# What is the difference between feature scaling and weight initialization scaling?

I build an MLP to classify instances of the fashion MNIST dataset. You can run/modify the code in this Google Colab Notebook.

When the features are downscaled by a factor of 255 (feature_scale_factor=255.0) and the weights of the first dense layer are initialized with via glorot initialization with default settings (weight_scale_factor=1.0) the network converges fast.

When the features are not downscaled (feature_scale_factor=1.0) and the initialized weights are downscaled by a factor of 255 (weight_scale_factor=255.0) the network does not converge (or rather converges extremly slow).

Stating Sycorax says Reinstate Monicas answer on this question,

If we apply scaling so that inputs are $$X_{ij}\in [0,1]$$, then activations for the first layer during the first iteration are are $$X\theta^{(1)} + \beta^{(1)}$$

and at convergence are $$X\theta^{(n)} + \beta^{(n)},$$ where the weights are $$\theta$$, the bias is $$\beta$$.

Network initialization draws values from some specific distribution, usually concentrated in a narrow interval around 0. If you don't apply scaling, then activations for the first layer during the first iteration are are

$$255\cdot X\theta^{(1)} + \beta^{(1)}$$

So the effect of multiplying by the weights is obviously 255 times as large.

should the convergence behaviour of the network not be the same in both scenarios?

Here is the code you'll find in the notebook:

import numpy as np
import tensorflow as tf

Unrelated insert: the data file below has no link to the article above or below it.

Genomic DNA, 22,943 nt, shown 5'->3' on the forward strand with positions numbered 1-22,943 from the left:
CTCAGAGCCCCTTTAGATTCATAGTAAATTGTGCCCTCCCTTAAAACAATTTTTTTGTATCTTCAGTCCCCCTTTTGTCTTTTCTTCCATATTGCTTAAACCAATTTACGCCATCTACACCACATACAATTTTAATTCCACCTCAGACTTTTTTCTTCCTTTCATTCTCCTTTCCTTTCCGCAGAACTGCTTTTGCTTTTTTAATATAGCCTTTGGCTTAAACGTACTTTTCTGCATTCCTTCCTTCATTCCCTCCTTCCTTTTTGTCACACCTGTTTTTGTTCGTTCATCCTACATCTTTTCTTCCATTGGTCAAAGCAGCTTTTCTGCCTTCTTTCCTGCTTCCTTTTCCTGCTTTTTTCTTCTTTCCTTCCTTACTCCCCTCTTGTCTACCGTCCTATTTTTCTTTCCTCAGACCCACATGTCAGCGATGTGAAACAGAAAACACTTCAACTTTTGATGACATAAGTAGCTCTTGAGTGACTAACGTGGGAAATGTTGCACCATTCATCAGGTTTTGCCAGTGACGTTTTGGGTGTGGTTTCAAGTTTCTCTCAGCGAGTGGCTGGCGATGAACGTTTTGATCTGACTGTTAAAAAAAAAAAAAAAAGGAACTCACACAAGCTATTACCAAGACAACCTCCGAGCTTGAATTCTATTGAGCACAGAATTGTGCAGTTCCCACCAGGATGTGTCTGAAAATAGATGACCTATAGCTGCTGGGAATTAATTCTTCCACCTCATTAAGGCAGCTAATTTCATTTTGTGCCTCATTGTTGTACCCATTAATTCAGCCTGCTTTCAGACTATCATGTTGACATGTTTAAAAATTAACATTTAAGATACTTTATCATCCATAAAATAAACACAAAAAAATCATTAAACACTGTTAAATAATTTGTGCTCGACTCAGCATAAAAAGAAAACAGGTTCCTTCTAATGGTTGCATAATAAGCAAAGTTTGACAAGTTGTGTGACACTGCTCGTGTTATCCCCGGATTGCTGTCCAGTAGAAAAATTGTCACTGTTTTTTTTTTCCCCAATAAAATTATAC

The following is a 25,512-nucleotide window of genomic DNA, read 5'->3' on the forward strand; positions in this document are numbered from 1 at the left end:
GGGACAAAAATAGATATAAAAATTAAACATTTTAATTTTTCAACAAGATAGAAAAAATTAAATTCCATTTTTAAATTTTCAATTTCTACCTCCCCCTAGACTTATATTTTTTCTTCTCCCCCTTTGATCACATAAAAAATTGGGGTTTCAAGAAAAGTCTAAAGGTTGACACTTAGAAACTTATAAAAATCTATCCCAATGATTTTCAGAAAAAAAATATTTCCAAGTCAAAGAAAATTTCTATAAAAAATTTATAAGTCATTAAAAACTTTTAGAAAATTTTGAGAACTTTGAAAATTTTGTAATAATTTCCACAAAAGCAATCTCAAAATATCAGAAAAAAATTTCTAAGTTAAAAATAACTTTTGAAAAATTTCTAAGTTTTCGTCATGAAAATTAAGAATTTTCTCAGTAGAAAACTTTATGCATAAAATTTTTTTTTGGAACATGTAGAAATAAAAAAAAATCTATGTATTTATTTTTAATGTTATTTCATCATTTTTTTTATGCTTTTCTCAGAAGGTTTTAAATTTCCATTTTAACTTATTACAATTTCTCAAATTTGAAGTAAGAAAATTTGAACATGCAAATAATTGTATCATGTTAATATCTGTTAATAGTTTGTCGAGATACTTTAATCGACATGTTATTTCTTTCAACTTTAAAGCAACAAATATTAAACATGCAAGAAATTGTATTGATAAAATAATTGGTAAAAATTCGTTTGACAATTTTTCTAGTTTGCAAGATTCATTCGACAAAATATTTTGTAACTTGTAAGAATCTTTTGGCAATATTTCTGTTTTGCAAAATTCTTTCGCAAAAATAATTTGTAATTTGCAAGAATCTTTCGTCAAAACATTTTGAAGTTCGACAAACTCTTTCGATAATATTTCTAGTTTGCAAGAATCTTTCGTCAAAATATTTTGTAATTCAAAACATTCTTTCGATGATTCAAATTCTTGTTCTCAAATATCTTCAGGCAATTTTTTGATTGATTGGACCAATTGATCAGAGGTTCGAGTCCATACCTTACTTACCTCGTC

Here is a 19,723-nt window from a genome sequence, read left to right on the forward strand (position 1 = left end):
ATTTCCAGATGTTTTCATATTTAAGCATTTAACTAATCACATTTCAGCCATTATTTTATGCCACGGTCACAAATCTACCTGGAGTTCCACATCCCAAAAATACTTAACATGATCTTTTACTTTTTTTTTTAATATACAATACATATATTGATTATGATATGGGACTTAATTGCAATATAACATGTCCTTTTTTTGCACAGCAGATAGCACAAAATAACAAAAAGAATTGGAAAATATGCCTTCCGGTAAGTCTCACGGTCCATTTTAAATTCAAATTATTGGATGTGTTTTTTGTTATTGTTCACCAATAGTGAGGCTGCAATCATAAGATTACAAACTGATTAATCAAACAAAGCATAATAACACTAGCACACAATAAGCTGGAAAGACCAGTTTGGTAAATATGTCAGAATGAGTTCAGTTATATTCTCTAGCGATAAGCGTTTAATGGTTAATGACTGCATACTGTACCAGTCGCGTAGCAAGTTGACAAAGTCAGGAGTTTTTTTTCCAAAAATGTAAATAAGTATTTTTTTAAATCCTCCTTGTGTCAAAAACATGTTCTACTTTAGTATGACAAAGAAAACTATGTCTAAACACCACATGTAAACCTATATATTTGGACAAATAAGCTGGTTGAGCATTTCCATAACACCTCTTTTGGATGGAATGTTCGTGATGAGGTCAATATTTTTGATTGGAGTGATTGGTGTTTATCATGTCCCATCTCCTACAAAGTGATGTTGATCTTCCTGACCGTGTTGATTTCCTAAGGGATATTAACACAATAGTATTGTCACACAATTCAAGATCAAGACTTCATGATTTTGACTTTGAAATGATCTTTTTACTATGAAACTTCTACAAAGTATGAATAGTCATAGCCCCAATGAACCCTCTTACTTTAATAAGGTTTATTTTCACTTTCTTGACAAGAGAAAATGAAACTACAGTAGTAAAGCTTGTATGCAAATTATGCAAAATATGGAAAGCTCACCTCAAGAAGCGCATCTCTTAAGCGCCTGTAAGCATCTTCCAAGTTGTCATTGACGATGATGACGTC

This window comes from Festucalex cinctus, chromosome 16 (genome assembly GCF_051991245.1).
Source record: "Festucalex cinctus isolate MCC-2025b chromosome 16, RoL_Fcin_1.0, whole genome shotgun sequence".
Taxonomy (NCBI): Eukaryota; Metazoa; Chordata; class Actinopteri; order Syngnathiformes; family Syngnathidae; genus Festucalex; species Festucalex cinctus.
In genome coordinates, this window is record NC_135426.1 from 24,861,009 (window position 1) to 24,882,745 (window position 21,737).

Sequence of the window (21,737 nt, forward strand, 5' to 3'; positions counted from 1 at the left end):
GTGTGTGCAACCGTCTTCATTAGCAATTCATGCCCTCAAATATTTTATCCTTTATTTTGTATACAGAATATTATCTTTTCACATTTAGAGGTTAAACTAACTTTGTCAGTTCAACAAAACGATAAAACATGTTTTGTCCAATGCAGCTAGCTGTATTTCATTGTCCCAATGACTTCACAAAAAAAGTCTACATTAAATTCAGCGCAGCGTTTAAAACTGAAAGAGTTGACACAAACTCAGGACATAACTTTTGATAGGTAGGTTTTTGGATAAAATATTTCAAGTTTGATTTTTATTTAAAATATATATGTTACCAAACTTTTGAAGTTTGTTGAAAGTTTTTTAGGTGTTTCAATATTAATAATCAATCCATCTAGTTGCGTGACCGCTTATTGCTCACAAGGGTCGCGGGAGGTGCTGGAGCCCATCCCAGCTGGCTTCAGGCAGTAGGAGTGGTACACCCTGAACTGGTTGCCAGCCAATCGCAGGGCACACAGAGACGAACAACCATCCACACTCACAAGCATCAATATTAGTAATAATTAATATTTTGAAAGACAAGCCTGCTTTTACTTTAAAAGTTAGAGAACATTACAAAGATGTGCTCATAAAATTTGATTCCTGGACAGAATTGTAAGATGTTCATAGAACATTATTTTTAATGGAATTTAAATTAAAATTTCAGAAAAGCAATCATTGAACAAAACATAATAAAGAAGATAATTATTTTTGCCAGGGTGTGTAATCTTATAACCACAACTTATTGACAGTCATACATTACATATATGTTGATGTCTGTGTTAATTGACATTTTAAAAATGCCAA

from tensorflow.keras.models import Sequential
from tensorflow.keras.layers import Dense, Flatten
from tensorflow.keras.datasets import fashion_mnist
from tensorflow.keras.optimizers import SGD

# Get fmnist dataset
feature_scale_factor = 255.0 # Model converges with scale factor of 255.0
(X_opt, y_opt), (_, _) = fashion_mnist.load_data()
X_train, X_val = X_opt[:55000] / feature_scale_factor, X_opt[55000:] / feature_scale_factor
y_train, y_val = y_opt[:55000], y_opt[55000:]

fmnist_train = tf.data.Dataset.from_tensor_slices((X_train, y_train))
fmnist_train = fmnist_train.shuffle(5000).batch(32, drop_remainder=True)
fmnist_val = tf.data.Dataset.from_tensor_slices((X_val, y_val))
fmnist_val = fmnist_val.shuffle(5000).batch(32, drop_remainder=True)
print('\nDataset batch structure:')
print(fmnist_train.element_spec[0])

def my_glorot_initializer(shape, dtype=tf.float32):
weight_scale_factor = 1.0
stddev = tf.sqrt(2. / (shape[0] + shape[1]))
return tf.random.normal(shape, stddev=stddev, dtype=dtype)/weight_scale_factor

#Build Model
mlp = Sequential([
Flatten(input_shape=[28, 28], name='Flatten'),
Dense(300, activation='relu', kernel_initializer=my_glorot_initializer, name='Input_Layer'),
Dense(100, activation='relu', name='H1'),
Dense(10, activation='softmax', name='Output_Layer')
], name='MLP')
print()
mlp.summary()
mlp.save_weights('model.h5')

# Compile Model
mlp.compile(loss='sparse_categorical_crossentropy',
optimizer=SGD(learning_rate=0.1),
metrics=['accuracy'])

mlp.load_weights('model.h5') # reset model to initialization state
history = mlp.fit(fmnist_train,
epochs=2,
validation_data=fmnist_val)


The difference would be in the first step in weights when you calculate the back propagation. To calculate the gradient NN will make a step in weights $$\Delta\theta$$. Although the product $$X\theta$$ is the same when you start, the first step $$X\Delta\theta$$ will be very different because the scales of $$X$$ are different, by two orders of magnitude in fact. Whether it slows down or speeds up the convergence is probably a function of many factors, and it happens so that in your example it's slower to scale the weights.